Friday, April 10, 2009

Tired? It's All In The Head

I was trailing in 2nd place in the last 100 metres of my maiden 1500 metre race on the track at the Singapore National  Stadium when I was 13. My legs were shot, my lungs were screaming from the effort and my brain was telling me to stop. I told myself that it ain't over til the fat lady sings and I certainly did not see nor hear no fat lady singing. Suddenly, I was able to summon up my one final push, I dug into my reserves and was able to out kick my opponent. I won the race. Where did that burst of strength come from, I kept asking myself? Wanna know? Please read on.

There is growing evidence that when your muscles, lungs etc scream for you to stop taxing them during exercise, it is just one factor out of many that the brain takes into account when determining how tired or fatigued we feel.

The brain actually uses a mixture of conscious, sub-conscious and physiological cues to control our muscles and hold them back from reaching a truly exhaustive stage. Hence, when the brain "decides" that your muscles had enough stress, the brain causes the distressing sensations that you and I interpret as "heaviness" or muscle fatigue.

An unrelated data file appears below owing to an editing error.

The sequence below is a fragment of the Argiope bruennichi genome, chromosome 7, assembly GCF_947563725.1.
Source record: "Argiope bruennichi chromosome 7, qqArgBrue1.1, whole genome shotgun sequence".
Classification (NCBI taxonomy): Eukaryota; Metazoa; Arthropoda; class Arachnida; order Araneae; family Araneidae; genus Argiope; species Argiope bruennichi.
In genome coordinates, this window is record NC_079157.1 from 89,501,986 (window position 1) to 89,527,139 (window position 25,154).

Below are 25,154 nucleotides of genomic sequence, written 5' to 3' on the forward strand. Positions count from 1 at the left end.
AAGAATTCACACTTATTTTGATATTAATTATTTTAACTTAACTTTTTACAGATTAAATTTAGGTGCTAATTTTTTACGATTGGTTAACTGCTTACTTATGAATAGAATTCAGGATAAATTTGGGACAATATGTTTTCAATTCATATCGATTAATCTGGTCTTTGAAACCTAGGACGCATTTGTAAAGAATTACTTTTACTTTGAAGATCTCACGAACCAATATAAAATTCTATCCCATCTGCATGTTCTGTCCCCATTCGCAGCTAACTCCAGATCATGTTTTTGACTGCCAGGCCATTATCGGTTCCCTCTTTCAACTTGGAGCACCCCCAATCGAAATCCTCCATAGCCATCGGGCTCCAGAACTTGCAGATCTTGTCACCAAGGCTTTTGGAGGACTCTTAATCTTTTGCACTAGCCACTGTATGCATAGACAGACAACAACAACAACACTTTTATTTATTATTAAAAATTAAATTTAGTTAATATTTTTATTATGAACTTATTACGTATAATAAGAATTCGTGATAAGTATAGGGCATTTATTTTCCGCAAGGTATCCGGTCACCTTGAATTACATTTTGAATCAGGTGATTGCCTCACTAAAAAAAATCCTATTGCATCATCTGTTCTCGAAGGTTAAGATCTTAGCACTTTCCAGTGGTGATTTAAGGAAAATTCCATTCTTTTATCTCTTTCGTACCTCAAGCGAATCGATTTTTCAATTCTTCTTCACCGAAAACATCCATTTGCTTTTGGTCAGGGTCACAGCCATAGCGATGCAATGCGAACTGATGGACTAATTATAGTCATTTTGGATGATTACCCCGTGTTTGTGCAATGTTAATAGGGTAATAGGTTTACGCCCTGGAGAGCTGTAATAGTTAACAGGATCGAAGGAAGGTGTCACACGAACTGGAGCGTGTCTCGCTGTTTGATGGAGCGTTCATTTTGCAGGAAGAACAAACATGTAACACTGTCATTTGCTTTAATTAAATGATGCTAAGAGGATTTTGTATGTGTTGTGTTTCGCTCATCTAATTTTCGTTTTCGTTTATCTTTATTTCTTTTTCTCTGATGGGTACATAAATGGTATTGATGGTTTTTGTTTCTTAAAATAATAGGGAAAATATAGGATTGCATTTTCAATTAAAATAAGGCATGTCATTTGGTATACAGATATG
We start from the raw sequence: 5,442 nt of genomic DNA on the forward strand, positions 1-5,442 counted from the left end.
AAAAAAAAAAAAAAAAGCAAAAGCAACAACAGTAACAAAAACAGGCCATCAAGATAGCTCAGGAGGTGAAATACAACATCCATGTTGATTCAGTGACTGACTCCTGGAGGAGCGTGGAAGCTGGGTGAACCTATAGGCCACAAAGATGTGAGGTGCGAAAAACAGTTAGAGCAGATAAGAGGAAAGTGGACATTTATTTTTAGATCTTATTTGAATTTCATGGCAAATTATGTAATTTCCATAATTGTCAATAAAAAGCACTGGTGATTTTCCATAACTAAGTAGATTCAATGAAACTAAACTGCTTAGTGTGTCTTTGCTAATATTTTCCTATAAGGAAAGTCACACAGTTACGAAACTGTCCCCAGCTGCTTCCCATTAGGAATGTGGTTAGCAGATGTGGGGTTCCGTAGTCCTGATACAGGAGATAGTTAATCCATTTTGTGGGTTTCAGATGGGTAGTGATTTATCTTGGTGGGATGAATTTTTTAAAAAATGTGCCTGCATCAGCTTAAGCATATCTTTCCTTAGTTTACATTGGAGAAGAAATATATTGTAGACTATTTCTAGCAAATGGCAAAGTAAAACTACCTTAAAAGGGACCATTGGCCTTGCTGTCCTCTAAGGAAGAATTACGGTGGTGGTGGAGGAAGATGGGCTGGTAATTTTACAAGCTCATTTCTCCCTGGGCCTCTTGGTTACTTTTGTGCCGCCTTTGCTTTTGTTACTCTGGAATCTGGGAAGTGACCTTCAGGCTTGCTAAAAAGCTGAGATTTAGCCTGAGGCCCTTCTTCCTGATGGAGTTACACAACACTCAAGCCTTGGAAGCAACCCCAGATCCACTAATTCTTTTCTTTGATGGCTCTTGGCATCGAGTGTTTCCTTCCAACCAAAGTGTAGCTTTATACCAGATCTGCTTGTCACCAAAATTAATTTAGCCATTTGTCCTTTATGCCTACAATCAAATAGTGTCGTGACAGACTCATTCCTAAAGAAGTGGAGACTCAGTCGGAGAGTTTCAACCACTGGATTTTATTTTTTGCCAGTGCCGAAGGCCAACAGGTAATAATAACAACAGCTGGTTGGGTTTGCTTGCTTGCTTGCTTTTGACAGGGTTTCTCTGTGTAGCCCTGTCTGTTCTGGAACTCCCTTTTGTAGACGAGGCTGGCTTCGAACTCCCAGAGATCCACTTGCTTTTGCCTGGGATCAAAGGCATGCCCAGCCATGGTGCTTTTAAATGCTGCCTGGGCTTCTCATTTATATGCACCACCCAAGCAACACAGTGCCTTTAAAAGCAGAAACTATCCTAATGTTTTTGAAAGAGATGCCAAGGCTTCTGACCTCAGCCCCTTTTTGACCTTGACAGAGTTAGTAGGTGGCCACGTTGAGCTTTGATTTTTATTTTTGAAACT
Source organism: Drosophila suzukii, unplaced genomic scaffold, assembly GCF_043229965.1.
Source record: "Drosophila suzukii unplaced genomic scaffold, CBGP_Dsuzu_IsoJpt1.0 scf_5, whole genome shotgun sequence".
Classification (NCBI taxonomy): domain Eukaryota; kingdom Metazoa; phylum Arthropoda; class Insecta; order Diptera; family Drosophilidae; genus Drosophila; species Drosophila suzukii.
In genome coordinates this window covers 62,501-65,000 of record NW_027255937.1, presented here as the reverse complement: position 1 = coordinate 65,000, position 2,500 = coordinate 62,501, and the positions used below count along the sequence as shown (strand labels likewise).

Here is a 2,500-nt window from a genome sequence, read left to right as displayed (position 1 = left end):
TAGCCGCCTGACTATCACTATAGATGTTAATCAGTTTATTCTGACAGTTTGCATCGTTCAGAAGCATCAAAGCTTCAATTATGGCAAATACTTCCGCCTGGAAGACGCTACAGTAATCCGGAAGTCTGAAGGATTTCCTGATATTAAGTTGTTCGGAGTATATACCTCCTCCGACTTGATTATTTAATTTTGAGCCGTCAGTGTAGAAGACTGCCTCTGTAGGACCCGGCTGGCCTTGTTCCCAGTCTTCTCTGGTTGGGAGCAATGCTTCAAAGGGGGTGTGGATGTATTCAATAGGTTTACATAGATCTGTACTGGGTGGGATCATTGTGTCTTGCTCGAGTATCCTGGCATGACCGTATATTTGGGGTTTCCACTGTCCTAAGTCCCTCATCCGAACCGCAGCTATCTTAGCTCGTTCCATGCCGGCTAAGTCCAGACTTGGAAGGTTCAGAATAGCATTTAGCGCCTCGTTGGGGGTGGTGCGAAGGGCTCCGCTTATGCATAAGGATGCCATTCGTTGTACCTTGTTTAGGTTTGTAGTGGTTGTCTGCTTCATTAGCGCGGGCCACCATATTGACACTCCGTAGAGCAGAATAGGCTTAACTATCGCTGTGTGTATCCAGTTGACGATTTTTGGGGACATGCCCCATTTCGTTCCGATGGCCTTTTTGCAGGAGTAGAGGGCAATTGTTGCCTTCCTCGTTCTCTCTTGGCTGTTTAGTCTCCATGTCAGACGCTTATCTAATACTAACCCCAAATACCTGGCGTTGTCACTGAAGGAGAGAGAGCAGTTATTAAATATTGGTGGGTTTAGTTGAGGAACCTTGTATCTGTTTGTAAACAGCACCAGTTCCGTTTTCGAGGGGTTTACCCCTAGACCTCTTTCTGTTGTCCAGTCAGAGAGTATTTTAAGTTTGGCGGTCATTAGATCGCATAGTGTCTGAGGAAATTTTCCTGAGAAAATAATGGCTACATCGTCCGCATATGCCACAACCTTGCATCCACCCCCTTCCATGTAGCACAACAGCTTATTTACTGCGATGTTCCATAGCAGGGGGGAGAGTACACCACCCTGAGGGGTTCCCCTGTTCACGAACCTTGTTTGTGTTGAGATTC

In the study reviewed,the researchers studied cycling performances in 2 groups of elite cyclists. One group was given just 10 mgs of amphetamines (or stimulant) while the other group received a placebo. The cyclists worked at a level of exertion that felt the same to them (on a scale known as the Rate of perceived exertion scale).

The results were fascinating, to say the least. Brace yourself for this. The group receiving the stimulant rode 32% longer before their power output fell to 70% of their start values. Comparing with the placebo group at the same time which the test ended, the group receiving the stimulant had significantly higher levels of power output, oxygen consumption, heart rates, ventilatory volumes and blood lactate concentrations.

The findings provide proof that there must still be a "reserve store" even when our muscles scream out asking us to stop. If the muscles were really fatigued (or tired) because they were at the point of "exhaustion or empty" then the stimulant wouldn't have produced any improvement in the group of cyclists receiving it.

What does this mean for you and I? It means that even when we feel tired (in the muscles) during endurance exercise (be it running, cycling or swimming etc), it doesn't mean we're gonna have to stop (or lose your race, game etc). If we can override the brain, we can often push on. So don't give up til the fat lady sings.


Swart, J, Lamberts, RP, Gibson, A et al (2008). Exercising with reserve: Evidence that the CNS regulates prolonged exercise performance. BJSM. 43(10): 792-8. DOI: 1136/bjsm.2008055889.

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